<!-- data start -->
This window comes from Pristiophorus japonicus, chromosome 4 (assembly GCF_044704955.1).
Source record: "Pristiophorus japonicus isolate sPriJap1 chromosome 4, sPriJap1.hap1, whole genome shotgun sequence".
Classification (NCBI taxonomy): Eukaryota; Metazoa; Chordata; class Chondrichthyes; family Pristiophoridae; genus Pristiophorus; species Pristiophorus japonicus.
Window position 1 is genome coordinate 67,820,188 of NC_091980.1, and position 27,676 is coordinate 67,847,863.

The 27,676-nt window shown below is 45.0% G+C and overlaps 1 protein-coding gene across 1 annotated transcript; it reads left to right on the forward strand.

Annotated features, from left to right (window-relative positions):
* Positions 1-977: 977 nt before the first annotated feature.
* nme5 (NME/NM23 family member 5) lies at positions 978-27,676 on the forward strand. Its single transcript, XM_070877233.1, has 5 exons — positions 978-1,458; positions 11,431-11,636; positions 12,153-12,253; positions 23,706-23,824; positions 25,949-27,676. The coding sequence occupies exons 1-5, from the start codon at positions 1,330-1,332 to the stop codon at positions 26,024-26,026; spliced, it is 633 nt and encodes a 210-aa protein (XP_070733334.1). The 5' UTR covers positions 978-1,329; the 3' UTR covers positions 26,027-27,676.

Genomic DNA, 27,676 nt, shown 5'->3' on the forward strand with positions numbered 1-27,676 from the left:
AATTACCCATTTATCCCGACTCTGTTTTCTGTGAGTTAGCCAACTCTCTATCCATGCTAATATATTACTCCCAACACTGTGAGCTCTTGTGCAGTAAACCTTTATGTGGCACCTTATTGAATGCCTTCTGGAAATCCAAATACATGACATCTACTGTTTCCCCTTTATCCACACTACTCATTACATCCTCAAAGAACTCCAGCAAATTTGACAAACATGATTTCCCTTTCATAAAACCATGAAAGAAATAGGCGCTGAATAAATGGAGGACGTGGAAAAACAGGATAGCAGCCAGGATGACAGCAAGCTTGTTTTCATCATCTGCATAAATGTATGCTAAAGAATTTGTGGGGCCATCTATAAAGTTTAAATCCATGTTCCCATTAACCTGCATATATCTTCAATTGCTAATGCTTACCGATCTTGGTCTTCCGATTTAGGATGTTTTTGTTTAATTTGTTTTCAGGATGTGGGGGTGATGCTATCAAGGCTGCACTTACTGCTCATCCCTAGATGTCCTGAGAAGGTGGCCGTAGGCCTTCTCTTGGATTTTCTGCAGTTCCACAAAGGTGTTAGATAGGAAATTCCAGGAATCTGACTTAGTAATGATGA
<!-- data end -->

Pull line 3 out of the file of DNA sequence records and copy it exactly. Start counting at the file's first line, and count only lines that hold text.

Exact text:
Classification (NCBI taxonomy): Eukaryota; Metazoa; Chordata; class Chondrichthyes; family Pristiophoridae; genus Pristiophorus; species Pristiophorus japonicus.